10. English Bulldog
The iconic Bulldog. Used in many mascots and logos around the world. These short and stocky dogs with a bit of exert skin on their heads and face give them their very prominent wrinkles. They are not the sporting Bullys by any means.
This breed is more of an indoor breed that doesn’t like, nor requiring much exercise and like French Bulldogs, are very easily susceptible to overheating.
The Modern Boxer dates back to the 19th century and originate from Germany. They were first bred to as bull baiting dogs and help butchers hear cattle in the slaughterhouses.
Despite their name. Boxers are actually not fighting dogs. They are great hunters and protectors, but is an extremely lovable dog.
Originated in China, and believed by some to be from the Tibetan Mastiff family. They were popular with the Chinese Empire. These dogs are companion dogs and crave a lot of attention.
13. Great Dane
A large dog breed, recognized as one of the tallest breeds in the world. Despite their size these dogs are very gentle and love to cuddle. Their personalities are more of a lapdogs than a large dog. Because Great Danes aim to please, they are usually pretty easy to train.
Due to their size they need a lot of room to play and move around. Walks are definitely needed with this breed.
Considered to be one of the oldest dog breeds in the world. The Rottweiler is history goes far back into Roman times from Rotweil, Germany. They were herder dogs used to drive cattle and protect their masters.
They are a very intelligent breed and can learn things very quickly, however they do need a consistent training routine to learn social skills.
What Are Bully Breeds?
Most people when they hear the term “Bully” in reference to a dog generally think Pit Bull or maybe an English Bulldog. Though there would be correct, Bullys are much more varied than that. A Bully Breed is a universal term that is use to describe various terrier-type dogs. A Bully dog has some resemblance to each other in some ways but don’t necessarily share the same genetics as each other.
Another misconception that people have is they tie the term “Bully” to a temperament or behavioral characteristics of a dog, but in reality it has much more to do with their history and origin. Bully Dogs are actually the lineage of age-old bulldogs and a maltitude of British Terriers.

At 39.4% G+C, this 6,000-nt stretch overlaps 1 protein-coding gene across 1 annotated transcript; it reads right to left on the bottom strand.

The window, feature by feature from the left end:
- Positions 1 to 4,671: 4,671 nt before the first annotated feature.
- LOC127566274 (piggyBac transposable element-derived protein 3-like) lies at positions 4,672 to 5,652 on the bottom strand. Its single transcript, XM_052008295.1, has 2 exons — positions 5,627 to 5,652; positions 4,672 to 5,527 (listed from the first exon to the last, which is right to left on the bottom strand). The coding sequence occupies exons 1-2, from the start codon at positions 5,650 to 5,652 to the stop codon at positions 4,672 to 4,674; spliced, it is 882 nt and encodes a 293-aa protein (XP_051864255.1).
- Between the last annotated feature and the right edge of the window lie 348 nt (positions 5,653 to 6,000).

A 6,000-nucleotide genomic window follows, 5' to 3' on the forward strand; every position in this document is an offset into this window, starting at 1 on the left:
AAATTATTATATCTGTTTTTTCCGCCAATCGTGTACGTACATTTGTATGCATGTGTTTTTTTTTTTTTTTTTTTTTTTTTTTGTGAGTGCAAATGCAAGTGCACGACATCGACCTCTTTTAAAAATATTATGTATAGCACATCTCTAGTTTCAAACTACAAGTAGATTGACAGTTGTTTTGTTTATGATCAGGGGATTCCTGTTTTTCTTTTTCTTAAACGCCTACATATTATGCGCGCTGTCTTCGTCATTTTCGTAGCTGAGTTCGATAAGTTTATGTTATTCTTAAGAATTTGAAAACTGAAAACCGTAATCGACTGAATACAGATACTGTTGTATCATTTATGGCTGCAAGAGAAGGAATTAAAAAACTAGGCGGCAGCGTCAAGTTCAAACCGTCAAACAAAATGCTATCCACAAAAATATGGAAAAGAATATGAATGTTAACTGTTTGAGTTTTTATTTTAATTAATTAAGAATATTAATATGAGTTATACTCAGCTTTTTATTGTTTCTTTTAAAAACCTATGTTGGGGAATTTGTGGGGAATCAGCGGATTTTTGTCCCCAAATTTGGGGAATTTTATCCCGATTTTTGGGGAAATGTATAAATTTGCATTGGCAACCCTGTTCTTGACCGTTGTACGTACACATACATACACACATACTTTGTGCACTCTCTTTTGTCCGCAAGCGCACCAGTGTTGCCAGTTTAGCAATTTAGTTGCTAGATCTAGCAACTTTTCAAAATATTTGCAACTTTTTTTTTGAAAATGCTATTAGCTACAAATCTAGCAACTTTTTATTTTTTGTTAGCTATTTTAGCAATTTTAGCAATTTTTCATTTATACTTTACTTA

The goal of combing the two different breeds was to take the strength and power of a Bulldog, with the agility and awareness of terrier. Thus the “Bull Terrier” was bred and was widely popular in England back in the early mid 1800s.
They were commonly used for dog fighting as well as bull baiting, where they would tie a bull to a chain and let the bulldogs go lose on it to try to seize the nose of the bull. This is where Bullys get their aggressive reputation, however Bully Dogs have changed into very loyal, working, companion dogs.
Characteristics Of Bully Breeds
Over the centuries Bullys have been bred to increase the positive characteristics of these dogs and are not like their ancestors of the past. Some characteristics are
- Fun Loving
- *Excel in dog sports
- Good Therapy Dogs
- Some may be intolerant of other dogs
Misconceptions Of Bully Breeds: Myths
As outline earlier people will tend to link the word “Bully” with the temperament of the dog. They are often considered aggressive and dangerous dogs ( PitBulls are a great example of this). However if you’ve owned one you know that couldn’t be further from the truth.
Locking Jaws: I think everyone growing up has heard that Bully dogs have what’s called a “locked Jaw’ that once they bite down theirs jaws lock on to whatever they have and cannot be opened. This is not true at all.
Aggressive In Nature: This is also false. Like any dog, it depends on their up bringing. Sure, some dogs have different traits than others, but socialization and training is going to be key for any dogs behavior.
Not Good With Children: Bully are great family dogs. They are protective of their owners are great guardians for children.